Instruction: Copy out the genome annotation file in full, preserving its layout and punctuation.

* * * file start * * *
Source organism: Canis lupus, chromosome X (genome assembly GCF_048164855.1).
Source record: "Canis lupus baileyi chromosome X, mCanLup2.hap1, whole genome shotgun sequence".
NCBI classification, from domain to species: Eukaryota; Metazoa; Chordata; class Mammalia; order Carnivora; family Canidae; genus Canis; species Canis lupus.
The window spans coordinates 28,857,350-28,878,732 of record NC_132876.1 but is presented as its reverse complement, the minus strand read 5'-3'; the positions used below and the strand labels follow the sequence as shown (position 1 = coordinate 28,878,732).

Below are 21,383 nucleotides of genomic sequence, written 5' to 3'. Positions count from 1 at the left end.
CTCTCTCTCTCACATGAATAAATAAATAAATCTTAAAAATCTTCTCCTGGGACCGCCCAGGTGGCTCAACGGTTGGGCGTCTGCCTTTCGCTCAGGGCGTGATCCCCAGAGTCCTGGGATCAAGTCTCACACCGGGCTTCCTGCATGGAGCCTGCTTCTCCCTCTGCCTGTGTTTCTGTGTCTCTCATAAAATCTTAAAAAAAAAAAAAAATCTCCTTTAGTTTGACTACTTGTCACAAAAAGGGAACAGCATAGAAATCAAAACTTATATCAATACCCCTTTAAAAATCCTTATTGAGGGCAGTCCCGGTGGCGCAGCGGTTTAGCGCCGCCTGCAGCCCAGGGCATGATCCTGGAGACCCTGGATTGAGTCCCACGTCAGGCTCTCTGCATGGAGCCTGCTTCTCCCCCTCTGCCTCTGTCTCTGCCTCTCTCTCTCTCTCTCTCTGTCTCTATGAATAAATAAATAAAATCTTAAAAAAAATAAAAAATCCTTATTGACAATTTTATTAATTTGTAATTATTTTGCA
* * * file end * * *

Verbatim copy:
Source organism: Canis lupus, chromosome X (genome assembly GCF_048164855.1).
Source record: "Canis lupus baileyi chromosome X, mCanLup2.hap1, whole genome shotgun sequence".
NCBI classification, from domain to species: Eukaryota; Metazoa; Chordata; class Mammalia; order Carnivora; family Canidae; genus Canis; species Canis lupus.
The window spans coordinates 28,857,350-28,878,732 of record NC_132876.1 but is presented as its reverse complement, the minus strand read 5'-3'; the positions used below and the strand labels follow the sequence as shown (position 1 = coordinate 28,878,732).

Below are 21,383 nucleotides of genomic sequence, written 5' to 3'. Positions count from 1 at the left end.
CTCTCTCTCTCACATGAATAAATAAATAAATCTTAAAAATCTTCTCCTGGGACCGCCCAGGTGGCTCAACGGTTGGGCGTCTGCCTTTCGCTCAGGGCGTGATCCCCAGAGTCCTGGGATCAAGTCTCACACCGGGCTTCCTGCATGGAGCCTGCTTCTCCCTCTGCCTGTGTTTCTGTGTCTCTCATAAAATCTTAAAAAAAAAAAAAAATCTCCTTTAGTTTGACTACTTGTCACAAAAAGGGAACAGCATAGAAATCAAAACTTATATCAATACCCCTTTAAAAATCCTTATTGAGGGCAGTCCCGGTGGCGCAGCGGTTTAGCGCCGCCTGCAGCCCAGGGCATGATCCTGGAGACCCTGGATTGAGTCCCACGTCAGGCTCTCTGCATGGAGCCTGCTTCTCCCCCTCTGCCTCTGTCTCTGCCTCTCTCTCTCTCTCTCTCTGTCTCTATGAATAAATAAATAAAATCTTAAAAAAAATAAAAAATCCTTATTGACAATTTTATTAATTTGTAATTATTTTGCA